The STOCK Act would prohibit members of Congress and their staffers from profiting from non-public information, but it could also hurt companies’ legitimate interests
The recent commotion on Capitol Hill over a ban on insider trading by Congress and staffers has great entertainment value.
The scenario recalls that classic scene in the movie Casablanca when Inspector Renault stuffs his winnings into his pocket as he shuts down Rick’s casino, exclaiming: ‘I’m shocked, shocked to find that gambling is going on in here!’ The Stop Trading on Congressional Knowledge (STOCK) Act – currently stalled while negotiations take place over its content – would prevent members of Congress and their staffers from trading on non-public information gleaned from congressional business. But some larger questions of particular interest to public companies, and IROs specifically, have been pushed aside in the meantime. Legal trading on non-public information. The challenge is broader than simple ethical lapses among Capitol Hill insiders or Wall Street traders, though examples of those fill much of the coverage. Today, IROs whose companies have business interests before Congress might find themselves in the unusual position of seeing their stock trade on material non-public information – all perfectly legally. Information is the most valuable currency in any legislature. Almost by definition, congressional deliberations often involve material non-public information. Discussing potential or pending legislation, broadly interpreted as part of a legislator’s official duties, is considered constitutionally protected speech. Currently, when congressional staffers or legislators are asked the status of pending funding, legislation or regulation, they don’t know whether the questioner is going to use the information to help his or her clients make better business decisions, or instead call his or her trading desk based on what may be material, non-public information. NIRI’s president and CEO Jeff Morgan frames the issue simply: ‘Is it okay for people to have the information they might use to help their business but not trade on it, rather than somebody trying to make money trading on it?’Companies have a legitimate need to understand how legislation can affect their business, and thus have long sought ‘political intelligence’ from Congress either directly – or, more typically – through lobbyists, trade associations and consultants.’Political intelligence’ is big businessMichael Mayhew, president and founder of Integrity Research, estimates that about 300 firms are engaged in the business of gathering and selling ‘political intelligence’. About 200 investment banks, such as Goldman Sachs and Morgan Stanley, have research analysts focused on DC intelligence, which serves their active trading clients as part of their macro strategy and sector research. Approximately 40 to 50 traditional lobbyists, law firms, PR agencies and consultants provide political research as a sideline to their core business, and an equal number of newer entrants – independent researchers that are not registered broker-dealers – serve a variety of clients in industry as well as investment managers and hedge funds. Mayhew, who testified on the STOCK Act before Congress, points out that ‘a significant number’ of hedge funds, mutual funds and money managers profit legally, trading on material non-public information gathered from congressional sources. He recalls that asset managers ‘made a ton of money’ several years ago by learning which firms might be affected by pending asbestos-related settlements. Those trades were perfectly legal, Mayhew says because, unlike a public company, Congress has no clear duty to hold material non-public information confidential. STOCK Act restrictions. The STOCK Act would change that by imposing restrictions on Congress and Capitol Hill staffers, not only by explicitly prohibiting their own trading on inside information, but also by creating a broader obligation to protect material non-public information, Mayhew asserts. But defining materiality within the context of Congress could differ from a public company definition, Morgan says. Both Mayhew and Morgan argue that many in Congress would welcome greater transparency in order to know, when talking to a lobbyist or researcher, whether that person has an agenda of informing investors on where to put their money. ‘That’s where political staffers have a challenge,’ Morgan says, noting that if they have to figure out how the information is going to be used, ultimately they may not say anything. That in turn could hurt companies’ legitimate interests in gathering political intelligence to make better business decisions. That complexity explains why some in Congress are calling for additional study, Morgan adds.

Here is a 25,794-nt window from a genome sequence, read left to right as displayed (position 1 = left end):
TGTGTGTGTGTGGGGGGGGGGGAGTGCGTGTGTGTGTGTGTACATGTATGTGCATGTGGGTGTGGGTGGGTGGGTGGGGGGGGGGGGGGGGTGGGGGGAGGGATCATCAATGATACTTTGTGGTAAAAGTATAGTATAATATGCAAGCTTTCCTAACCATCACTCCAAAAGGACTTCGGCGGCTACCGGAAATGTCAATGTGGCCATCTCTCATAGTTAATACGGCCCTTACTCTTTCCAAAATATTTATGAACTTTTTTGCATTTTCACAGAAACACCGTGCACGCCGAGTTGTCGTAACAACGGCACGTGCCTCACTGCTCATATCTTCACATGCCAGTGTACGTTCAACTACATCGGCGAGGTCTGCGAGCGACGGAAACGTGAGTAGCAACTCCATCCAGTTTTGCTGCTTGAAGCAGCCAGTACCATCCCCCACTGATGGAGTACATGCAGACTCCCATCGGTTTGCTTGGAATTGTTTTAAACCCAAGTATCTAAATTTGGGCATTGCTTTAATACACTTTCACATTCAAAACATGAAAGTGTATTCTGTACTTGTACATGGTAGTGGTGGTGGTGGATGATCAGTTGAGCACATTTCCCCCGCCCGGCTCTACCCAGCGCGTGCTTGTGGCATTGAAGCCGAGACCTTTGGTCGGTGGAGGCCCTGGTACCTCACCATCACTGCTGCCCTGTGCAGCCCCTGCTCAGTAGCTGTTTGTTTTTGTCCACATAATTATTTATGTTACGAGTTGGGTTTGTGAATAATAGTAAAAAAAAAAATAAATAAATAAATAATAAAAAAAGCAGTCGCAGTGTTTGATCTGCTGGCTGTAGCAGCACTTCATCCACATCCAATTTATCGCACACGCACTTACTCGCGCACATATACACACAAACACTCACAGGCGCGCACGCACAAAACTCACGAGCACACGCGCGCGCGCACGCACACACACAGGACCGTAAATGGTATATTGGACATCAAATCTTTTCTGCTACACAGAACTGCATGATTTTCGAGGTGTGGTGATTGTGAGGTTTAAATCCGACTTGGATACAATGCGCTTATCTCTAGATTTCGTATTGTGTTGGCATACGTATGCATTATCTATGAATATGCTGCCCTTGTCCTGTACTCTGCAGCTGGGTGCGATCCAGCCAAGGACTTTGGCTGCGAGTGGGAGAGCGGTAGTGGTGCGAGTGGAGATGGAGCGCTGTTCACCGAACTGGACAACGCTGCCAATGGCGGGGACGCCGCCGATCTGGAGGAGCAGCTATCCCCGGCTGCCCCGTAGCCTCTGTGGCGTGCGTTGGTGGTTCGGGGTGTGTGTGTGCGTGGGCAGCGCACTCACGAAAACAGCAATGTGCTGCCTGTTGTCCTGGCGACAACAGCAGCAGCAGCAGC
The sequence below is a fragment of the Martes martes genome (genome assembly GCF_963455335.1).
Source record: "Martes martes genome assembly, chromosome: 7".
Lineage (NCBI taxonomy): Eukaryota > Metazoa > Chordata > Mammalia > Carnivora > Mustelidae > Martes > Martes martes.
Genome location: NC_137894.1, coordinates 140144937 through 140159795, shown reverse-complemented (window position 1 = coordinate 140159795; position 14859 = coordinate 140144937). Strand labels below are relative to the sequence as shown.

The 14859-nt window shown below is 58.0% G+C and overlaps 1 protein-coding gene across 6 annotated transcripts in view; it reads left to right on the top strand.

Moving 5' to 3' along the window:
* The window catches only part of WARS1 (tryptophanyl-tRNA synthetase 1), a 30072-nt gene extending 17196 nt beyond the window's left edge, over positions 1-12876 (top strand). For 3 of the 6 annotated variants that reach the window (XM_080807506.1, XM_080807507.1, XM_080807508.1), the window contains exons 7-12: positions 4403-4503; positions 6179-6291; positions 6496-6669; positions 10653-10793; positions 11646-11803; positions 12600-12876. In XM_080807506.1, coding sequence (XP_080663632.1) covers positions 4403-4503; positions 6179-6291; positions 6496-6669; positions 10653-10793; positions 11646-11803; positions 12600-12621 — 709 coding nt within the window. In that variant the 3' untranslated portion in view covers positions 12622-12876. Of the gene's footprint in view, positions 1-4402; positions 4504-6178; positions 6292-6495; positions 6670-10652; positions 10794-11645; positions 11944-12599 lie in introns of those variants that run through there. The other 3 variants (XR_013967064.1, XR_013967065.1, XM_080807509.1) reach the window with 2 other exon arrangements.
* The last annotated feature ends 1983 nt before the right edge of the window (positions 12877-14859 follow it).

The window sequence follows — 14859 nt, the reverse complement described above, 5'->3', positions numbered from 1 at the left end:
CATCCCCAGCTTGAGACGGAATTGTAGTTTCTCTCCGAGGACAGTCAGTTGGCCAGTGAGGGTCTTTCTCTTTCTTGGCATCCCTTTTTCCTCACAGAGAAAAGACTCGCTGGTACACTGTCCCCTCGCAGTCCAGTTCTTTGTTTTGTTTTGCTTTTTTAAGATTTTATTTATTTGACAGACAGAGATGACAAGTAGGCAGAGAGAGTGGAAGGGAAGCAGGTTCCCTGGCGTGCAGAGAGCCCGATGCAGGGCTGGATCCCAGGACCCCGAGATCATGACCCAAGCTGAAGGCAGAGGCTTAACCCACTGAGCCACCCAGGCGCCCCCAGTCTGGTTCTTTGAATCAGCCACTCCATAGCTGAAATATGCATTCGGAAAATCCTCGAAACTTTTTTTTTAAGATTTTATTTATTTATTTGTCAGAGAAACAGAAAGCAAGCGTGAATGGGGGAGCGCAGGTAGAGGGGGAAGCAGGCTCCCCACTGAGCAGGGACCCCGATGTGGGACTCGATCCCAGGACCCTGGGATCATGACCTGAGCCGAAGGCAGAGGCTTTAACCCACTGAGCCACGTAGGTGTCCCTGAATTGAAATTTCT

by Brad Allen